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The “Next Big Thing” After The Lithium-Ion Battery Will Be…

What will replace the lithium-ion battery?
What will replace the lithium-ion battery?

Well, the truth is, who knows what the next big thing will be after lithium-ion battery will be, but there are a number of companies working to find out.

Currently, the lithium-ion battery is the best chemistry we have in rechargeable battery technology, but what is “best?” Well, there are a few criteria, which make the lithium-ion battery the go-to chemistry for practically every portable electronic device, from smartphones to electric vehicles. First, energy density needs to be high, packing the most watt-hours per kilogram (Wh/kg) possible. Second, the battery must be able to cycle hundreds of times without degrading significantly. It also needs to be safe, as illustrated by some lithium-ion battery fires in Boeing and Tesla Motors products. Finally, it needs to be cheap.

Frankly, getting all three of these in the same package is difficult but, at least for now, the lithium-ion battery is the best we have available. The lithium-ion battery cells used in the Tesla Model S, for example, are rated at ≈200 Wh/kg and can be cycled ≈800 times. A recent development by Envia Systems seemed promising, whose battery holds 400 Wh/kg, but which lost about 50% capacity by 450 cycles. A recent lithium-sulfur battery developed by Lawrence Berkeley National Laboratory may be able to hold 800-1200 Wh/kg, but can only be cycled a dozen times.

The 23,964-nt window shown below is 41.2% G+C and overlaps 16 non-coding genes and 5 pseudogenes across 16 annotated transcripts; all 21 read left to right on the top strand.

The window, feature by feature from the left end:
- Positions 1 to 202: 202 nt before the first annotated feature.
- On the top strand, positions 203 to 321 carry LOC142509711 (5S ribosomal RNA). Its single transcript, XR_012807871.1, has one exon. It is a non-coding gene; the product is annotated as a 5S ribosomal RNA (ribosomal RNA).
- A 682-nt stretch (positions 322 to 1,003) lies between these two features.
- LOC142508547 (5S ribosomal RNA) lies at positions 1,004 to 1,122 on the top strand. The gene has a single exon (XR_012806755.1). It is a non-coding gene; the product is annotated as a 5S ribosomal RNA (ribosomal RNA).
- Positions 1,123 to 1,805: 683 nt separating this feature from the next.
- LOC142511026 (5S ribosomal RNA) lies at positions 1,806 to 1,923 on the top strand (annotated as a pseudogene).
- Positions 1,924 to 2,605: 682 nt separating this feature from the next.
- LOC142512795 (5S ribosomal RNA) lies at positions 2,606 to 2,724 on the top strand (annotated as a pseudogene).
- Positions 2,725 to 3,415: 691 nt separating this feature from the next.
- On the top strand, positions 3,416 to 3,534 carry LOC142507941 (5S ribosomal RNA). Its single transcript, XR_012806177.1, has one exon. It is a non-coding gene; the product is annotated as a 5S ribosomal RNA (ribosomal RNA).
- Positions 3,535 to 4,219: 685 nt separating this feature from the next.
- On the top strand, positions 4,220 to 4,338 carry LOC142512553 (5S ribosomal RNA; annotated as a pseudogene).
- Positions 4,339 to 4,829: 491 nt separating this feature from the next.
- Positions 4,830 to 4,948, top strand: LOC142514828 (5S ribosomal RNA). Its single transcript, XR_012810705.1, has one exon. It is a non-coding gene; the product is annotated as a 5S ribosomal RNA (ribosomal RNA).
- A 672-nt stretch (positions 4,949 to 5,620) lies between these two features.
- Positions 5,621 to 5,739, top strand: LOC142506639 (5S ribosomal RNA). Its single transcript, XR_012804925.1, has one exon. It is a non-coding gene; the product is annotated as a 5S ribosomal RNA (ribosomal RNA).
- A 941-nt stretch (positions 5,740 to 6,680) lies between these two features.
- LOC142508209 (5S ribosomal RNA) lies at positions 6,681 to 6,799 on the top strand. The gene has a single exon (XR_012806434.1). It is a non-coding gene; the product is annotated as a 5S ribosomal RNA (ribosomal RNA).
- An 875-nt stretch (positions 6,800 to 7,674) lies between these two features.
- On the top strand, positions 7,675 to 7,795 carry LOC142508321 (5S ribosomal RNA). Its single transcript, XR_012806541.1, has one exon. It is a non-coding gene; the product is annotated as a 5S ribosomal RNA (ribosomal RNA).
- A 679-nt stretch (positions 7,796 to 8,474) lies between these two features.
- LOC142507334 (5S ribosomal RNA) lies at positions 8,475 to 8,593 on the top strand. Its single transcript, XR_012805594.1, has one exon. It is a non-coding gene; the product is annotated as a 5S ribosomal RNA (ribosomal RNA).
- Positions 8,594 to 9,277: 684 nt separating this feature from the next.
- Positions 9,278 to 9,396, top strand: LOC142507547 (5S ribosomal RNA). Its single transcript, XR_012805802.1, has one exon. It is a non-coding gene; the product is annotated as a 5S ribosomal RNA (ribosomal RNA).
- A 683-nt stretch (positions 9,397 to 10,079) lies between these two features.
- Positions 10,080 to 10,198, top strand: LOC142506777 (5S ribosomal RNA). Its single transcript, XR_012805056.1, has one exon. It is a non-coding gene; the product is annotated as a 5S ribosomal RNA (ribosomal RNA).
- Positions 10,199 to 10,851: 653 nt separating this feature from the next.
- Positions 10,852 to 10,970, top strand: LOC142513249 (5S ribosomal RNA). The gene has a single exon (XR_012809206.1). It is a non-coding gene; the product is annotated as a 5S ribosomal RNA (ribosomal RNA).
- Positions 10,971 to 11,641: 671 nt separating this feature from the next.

Sakti3’s solid-state thin-film battery may hold one part of the solution, as its solid electrolyte can’t leak, isn’t flammable, and is far lighter than current lithium-ion battery designs. Johnson Controls and DOW Kokam are working on Nickel-Manganese-Cobalt Oxide (NiMaCoO or NMC) batteries, which could be much cheaper than current battery technologies. Magnesium-Ion (Ma-Ion) batteries should also be cheap and have decent energy density, and they’re also non-flammable. Perhaps one of the best breakthroughs could be Power Plus Japan’s new dual-carbon battery, which is cheap, and charges about 20x faster. There’s plenty of work to do, but until the “next big thing” comes along, the lithium-ion battery reigns supreme in portable energy storage systems.

Image © SolidPower

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